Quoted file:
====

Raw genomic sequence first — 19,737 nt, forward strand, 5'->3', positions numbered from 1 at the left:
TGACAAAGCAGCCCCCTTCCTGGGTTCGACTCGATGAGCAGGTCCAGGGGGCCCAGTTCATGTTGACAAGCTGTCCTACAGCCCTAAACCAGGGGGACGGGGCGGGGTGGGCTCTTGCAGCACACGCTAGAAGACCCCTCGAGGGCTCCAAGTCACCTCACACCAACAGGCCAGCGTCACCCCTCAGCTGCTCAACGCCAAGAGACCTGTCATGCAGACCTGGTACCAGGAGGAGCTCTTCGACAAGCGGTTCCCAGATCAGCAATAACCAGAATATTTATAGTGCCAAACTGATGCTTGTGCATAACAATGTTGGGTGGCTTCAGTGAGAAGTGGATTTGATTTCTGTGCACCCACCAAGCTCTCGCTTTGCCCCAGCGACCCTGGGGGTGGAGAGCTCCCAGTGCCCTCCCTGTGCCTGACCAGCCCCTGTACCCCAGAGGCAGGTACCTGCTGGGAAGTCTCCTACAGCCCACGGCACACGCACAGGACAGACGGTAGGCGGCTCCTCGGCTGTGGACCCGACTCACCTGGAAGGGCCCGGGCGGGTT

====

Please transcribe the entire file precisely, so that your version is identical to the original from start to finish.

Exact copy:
Raw genomic sequence first — 19,737 nt, forward strand, 5'->3', positions numbered from 1 at the left:
TGACAAAGCAGCCCCCTTCCTGGGTTCGACTCGATGAGCAGGTCCAGGGGGCCCAGTTCATGTTGACAAGCTGTCCTACAGCCCTAAACCAGGGGGACGGGGCGGGGTGGGCTCTTGCAGCACACGCTAGAAGACCCCTCGAGGGCTCCAAGTCACCTCACACCAACAGGCCAGCGTCACCCCTCAGCTGCTCAACGCCAAGAGACCTGTCATGCAGACCTGGTACCAGGAGGAGCTCTTCGACAAGCGGTTCCCAGATCAGCAATAACCAGAATATTTATAGTGCCAAACTGATGCTTGTGCATAACAATGTTGGGTGGCTTCAGTGAGAAGTGGATTTGATTTCTGTGCACCCACCAAGCTCTCGCTTTGCCCCAGCGACCCTGGGGGTGGAGAGCTCCCAGTGCCCTCCCTGTGCCTGACCAGCCCCTGTACCCCAGAGGCAGGTACCTGCTGGGAAGTCTCCTACAGCCCACGGCACACGCACAGGACAGACGGTAGGCGGCTCCTCGGCTGTGGACCCGACTCACCTGGAAGGGCCCGGGCGGGTT